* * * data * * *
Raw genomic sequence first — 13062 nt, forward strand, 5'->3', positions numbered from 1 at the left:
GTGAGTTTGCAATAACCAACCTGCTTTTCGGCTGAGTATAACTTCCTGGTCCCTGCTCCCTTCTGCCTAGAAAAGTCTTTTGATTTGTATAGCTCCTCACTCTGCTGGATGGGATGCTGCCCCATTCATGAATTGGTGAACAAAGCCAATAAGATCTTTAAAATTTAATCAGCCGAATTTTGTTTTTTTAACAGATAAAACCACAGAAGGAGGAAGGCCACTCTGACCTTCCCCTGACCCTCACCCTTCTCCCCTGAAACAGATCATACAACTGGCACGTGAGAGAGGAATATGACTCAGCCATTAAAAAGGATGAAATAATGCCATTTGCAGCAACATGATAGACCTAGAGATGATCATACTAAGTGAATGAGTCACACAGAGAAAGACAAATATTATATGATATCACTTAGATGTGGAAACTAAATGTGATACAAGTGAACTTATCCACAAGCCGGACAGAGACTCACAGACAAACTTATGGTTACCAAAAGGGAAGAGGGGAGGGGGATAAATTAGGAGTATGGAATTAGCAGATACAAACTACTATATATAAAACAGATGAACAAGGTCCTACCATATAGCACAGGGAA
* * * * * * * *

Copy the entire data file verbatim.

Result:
Raw genomic sequence first — 13062 nt, forward strand, 5'->3', positions numbered from 1 at the left:
GTGAGTTTGCAATAACCAACCTGCTTTTCGGCTGAGTATAACTTCCTGGTCCCTGCTCCCTTCTGCCTAGAAAAGTCTTTTGATTTGTATAGCTCCTCACTCTGCTGGATGGGATGCTGCCCCATTCATGAATTGGTGAACAAAGCCAATAAGATCTTTAAAATTTAATCAGCCGAATTTTGTTTTTTTAACAGATAAAACCACAGAAGGAGGAAGGCCACTCTGACCTTCCCCTGACCCTCACCCTTCTCCCCTGAAACAGATCATACAACTGGCACGTGAGAGAGGAATATGACTCAGCCATTAAAAAGGATGAAATAATGCCATTTGCAGCAACATGATAGACCTAGAGATGATCATACTAAGTGAATGAGTCACACAGAGAAAGACAAATATTATATGATATCACTTAGATGTGGAAACTAAATGTGATACAAGTGAACTTATCCACAAGCCGGACAGAGACTCACAGACAAACTTATGGTTACCAAAAGGGAAGAGGGGAGGGGGATAAATTAGGAGTATGGAATTAGCAGATACAAACTACTATATATAAAACAGATGAACAAGGTCCTACCATATAGCACAGGGAA